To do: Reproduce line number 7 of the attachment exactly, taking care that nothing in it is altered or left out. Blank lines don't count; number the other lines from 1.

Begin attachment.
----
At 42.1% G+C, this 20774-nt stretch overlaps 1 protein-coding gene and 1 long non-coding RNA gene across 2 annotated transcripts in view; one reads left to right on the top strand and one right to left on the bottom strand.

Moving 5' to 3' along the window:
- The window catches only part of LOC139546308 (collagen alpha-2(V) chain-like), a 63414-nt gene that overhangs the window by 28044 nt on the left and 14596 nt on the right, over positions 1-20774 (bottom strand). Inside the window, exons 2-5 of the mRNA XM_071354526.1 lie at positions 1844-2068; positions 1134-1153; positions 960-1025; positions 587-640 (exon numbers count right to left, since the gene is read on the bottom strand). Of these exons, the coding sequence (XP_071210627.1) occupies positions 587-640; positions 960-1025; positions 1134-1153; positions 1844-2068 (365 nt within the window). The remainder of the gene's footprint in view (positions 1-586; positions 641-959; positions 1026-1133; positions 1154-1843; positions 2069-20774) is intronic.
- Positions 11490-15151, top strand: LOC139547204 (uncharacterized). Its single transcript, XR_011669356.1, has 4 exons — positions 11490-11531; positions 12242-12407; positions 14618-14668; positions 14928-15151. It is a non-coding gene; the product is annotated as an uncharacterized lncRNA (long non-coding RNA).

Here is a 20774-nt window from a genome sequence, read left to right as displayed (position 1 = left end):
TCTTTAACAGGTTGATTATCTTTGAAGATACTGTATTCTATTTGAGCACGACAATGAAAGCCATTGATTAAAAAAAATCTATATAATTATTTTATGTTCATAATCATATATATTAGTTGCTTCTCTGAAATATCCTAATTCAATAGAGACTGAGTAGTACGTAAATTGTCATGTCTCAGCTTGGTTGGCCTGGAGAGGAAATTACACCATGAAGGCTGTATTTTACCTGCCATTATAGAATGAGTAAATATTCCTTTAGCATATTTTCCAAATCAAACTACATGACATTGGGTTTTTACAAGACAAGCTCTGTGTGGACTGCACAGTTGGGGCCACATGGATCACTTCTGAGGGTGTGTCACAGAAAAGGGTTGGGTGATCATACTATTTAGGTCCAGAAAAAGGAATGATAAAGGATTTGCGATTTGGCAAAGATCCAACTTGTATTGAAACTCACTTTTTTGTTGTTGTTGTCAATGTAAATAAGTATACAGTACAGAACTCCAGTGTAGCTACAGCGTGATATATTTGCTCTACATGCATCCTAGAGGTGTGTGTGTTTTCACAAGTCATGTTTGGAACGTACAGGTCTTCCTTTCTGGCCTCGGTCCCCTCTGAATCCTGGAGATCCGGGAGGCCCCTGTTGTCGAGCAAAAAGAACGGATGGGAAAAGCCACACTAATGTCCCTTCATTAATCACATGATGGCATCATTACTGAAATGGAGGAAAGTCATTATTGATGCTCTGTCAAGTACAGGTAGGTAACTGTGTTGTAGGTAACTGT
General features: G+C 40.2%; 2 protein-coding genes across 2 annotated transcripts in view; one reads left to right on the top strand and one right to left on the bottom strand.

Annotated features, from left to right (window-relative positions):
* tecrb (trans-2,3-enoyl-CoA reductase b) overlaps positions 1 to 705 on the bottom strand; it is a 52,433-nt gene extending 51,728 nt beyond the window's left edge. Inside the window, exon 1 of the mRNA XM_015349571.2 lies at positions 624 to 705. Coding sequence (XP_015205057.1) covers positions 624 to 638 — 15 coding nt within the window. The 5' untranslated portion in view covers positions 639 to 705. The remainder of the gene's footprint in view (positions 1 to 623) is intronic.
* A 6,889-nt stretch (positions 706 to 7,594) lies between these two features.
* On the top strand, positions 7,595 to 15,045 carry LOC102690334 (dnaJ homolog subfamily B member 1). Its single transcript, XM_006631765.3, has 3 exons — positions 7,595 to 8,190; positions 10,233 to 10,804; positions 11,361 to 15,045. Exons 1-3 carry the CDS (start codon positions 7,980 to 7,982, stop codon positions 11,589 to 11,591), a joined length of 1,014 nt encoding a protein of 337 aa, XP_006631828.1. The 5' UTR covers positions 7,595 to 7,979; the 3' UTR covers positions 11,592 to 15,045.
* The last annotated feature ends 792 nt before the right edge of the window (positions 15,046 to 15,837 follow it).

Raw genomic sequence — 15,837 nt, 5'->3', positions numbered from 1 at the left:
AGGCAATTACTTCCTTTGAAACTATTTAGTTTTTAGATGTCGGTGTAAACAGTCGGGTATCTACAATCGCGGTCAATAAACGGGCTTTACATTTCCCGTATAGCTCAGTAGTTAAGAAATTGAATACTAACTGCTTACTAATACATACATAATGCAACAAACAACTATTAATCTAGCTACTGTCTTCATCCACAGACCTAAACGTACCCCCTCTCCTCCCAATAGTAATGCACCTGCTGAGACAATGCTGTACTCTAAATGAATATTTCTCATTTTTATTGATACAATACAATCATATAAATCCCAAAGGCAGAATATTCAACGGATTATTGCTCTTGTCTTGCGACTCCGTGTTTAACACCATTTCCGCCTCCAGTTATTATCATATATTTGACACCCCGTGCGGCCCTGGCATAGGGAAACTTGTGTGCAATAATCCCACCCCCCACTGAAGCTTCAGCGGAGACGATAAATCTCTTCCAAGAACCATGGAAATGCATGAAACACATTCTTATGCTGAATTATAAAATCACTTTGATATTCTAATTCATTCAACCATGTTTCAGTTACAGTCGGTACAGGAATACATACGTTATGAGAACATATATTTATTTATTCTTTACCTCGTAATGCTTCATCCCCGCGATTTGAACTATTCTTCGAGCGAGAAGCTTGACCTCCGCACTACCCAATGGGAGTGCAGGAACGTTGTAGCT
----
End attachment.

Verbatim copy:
General features: G+C 40.2%; 2 protein-coding genes across 2 annotated transcripts in view; one reads left to right on the top strand and one right to left on the bottom strand.